Transport a huge challenge in delivering flowers undamaged
Demand for flowers and plants is growing significantly in the global market and is expected to grow by 50 per cent over the next decade. The greatest growth potential is in Asia. In the case of China, flower trade valued of 164.2 billion RMB (21 billion euros) in 2016, and it made up about 30 per cent of logistics revenue. The Netherlands, one of the world’s largest flower manufacturers, importers and exporters, is committed to improving the capacity and quality of the cold chain transportation of flowers to meet the growing and diversifying demands of customers.
On 30 October 30, the third edition of the Dutch Smart Logistics Webinar was held. This time the theme was Smart Flower Cold Chain. The webinars are organised by ISEA, the Consul General of the Kingdom of the Netherlands in Chongqing with the support of HIDC and Railfreight.cn. Jeroen van der Hulst, Owner and Founder of FlowerWatch, Brian Jansen, Country Sales Manager of Rhenus Air & Ocean B.V., and Luo Qiao, Head of Cold Transport Midwest Regional Company, SF Express shared their insights on the smart flower supply chain.
The quality of flowers depends not only on how they are grown in farms, but also on how they are transported, which poses a challenge to the efficient operation of the entire supply chain. To face this, FlowerWatch has developed quality standards for the global flower supply chain, providing a tool for maintaining sustainability and efficiency during transport, explains Jeroen.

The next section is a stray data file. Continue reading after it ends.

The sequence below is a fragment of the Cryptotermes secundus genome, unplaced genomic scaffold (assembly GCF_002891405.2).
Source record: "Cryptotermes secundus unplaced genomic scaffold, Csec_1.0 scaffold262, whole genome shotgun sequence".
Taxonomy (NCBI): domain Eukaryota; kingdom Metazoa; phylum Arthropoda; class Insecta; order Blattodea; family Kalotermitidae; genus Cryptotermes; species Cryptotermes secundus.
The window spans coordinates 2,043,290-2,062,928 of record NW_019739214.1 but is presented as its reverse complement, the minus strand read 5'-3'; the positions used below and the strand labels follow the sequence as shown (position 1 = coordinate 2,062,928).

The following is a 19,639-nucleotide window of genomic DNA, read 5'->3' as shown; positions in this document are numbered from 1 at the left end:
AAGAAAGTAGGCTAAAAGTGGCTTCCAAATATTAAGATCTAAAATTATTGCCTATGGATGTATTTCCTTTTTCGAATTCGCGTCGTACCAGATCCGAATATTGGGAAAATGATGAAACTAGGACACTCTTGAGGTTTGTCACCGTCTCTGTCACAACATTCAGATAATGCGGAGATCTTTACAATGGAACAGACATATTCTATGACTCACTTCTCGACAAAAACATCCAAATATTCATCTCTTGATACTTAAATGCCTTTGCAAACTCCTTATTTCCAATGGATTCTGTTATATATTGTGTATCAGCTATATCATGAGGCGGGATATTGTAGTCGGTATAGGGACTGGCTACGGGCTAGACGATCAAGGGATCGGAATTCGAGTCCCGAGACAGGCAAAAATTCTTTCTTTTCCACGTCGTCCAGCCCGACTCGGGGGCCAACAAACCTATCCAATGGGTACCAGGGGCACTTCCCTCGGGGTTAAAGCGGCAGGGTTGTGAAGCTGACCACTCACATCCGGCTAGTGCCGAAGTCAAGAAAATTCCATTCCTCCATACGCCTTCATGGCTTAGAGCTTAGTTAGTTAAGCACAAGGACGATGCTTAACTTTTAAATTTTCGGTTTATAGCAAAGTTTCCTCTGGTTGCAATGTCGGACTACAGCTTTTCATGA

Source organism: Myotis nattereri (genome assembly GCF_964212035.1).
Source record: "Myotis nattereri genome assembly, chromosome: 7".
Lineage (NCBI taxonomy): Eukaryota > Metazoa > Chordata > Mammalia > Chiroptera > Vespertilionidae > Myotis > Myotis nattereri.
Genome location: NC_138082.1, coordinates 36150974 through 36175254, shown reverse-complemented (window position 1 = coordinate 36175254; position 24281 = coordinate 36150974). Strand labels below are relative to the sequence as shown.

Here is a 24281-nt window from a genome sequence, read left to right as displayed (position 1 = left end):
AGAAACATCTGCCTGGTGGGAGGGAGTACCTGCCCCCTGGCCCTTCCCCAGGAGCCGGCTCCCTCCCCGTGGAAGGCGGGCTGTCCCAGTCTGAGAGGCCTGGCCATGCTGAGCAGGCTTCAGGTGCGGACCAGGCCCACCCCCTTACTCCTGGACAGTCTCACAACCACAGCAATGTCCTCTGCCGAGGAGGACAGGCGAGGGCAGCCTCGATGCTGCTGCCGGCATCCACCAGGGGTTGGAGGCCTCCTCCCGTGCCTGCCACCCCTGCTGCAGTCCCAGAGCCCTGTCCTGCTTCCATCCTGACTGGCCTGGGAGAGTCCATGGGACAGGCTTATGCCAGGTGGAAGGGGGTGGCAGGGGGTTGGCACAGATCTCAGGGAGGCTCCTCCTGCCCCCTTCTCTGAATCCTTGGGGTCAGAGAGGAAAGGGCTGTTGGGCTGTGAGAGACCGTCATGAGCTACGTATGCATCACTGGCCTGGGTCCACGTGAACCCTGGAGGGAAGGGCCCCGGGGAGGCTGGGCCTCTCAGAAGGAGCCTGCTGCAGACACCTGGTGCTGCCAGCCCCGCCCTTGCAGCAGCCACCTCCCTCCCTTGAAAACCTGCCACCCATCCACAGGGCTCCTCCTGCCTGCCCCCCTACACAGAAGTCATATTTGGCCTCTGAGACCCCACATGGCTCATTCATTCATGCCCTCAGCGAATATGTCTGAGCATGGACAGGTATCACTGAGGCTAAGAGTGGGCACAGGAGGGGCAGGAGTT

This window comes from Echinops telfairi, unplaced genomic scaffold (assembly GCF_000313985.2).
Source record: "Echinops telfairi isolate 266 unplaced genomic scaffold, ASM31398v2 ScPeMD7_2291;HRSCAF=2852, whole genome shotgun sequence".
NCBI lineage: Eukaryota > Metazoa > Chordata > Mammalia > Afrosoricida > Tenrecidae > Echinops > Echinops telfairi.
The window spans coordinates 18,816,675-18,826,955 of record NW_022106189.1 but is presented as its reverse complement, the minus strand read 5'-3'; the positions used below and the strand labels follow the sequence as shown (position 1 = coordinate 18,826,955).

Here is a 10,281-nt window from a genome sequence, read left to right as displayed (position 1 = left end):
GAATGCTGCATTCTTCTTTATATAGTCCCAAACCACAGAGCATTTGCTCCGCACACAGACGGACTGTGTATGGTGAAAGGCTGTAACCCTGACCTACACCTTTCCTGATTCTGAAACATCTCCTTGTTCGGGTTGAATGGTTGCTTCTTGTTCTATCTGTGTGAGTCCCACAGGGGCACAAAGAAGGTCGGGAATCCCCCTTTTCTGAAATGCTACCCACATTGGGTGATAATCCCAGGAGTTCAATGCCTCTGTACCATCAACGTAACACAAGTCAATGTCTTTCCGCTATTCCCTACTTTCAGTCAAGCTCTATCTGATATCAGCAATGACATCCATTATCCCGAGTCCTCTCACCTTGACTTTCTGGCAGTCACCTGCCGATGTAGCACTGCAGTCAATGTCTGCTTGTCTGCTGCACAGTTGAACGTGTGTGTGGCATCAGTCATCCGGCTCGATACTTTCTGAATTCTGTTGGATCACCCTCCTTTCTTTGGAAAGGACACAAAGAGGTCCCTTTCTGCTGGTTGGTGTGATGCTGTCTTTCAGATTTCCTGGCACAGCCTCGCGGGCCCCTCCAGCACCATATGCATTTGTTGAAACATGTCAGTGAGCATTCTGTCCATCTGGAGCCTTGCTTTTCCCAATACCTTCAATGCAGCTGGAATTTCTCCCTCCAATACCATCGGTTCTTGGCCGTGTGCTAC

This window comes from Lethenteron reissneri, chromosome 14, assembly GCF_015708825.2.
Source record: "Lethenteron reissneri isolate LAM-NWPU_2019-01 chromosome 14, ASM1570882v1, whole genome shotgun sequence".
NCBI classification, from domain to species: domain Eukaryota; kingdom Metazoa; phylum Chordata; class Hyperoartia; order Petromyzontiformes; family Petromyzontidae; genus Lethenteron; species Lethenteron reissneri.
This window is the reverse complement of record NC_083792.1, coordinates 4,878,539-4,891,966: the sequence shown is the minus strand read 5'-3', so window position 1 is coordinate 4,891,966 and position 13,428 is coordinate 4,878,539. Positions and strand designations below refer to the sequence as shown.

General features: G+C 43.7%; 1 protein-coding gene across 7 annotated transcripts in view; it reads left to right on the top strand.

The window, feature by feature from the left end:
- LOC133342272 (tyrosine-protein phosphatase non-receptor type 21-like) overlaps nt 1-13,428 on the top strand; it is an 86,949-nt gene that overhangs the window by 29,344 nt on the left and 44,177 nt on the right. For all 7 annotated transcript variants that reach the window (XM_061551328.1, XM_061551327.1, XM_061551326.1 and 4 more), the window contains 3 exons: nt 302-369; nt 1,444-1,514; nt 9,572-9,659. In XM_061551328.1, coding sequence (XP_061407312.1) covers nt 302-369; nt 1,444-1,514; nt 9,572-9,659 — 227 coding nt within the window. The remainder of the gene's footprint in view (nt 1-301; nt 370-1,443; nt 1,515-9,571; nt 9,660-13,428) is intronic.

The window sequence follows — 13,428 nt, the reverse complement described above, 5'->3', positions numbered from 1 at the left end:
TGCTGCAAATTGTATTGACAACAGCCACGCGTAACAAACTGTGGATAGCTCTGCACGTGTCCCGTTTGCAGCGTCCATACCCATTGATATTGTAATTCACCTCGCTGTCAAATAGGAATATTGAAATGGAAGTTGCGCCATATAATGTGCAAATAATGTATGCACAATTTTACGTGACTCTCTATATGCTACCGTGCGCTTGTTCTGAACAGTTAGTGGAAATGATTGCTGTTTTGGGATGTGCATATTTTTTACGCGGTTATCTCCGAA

His company tested 1000’s of bunches over years, 20 per cent of them disappoints. The quality issue could be attributed to misplanting in farms, temperature control problems in the supply chain or a failure to control diversity. The FlowerWatch quality standard therefore provides guidelines for high-quality operations throughout the supply chain, including in farms and off farms. In addition, FlowerWatch also made a big improvement in cooling by using vacuum cooling technology, an innovation that allows flowers to be cooled from 25 degrees to 2 degrees in less than 20 minutes without being disturbed by outside temperature changes.
Follow the market changes
Logistics company Rhenus has also developed its supply chain solutions based on the market’s changing demands of flowers. According to an industry study shared by Brian, consumers in the current flower market have become less predictable and more mixed. He explained: “One moment they want an exclusive plant and the next time they buy an offer at a supermarket. They want to be served at different times with products from different qualities.” This means that the supply chain for flowers needs to become more flexible.
Brian also highlights the important role that airfreight plays in the transport of flowers. He noted: “Although both sea and rail transport are involved in the global supply chain of flowers, air freight is unlikely to be replaced.” Stable control of temperature, efficiency of transportation and experienced operation make airfreight an incomparable transport mode in this industry. He also introduced Rhenus’s Perishables Center, with different areas to meet the different needs of the cargo, simplifying and optimising the complex logistics system.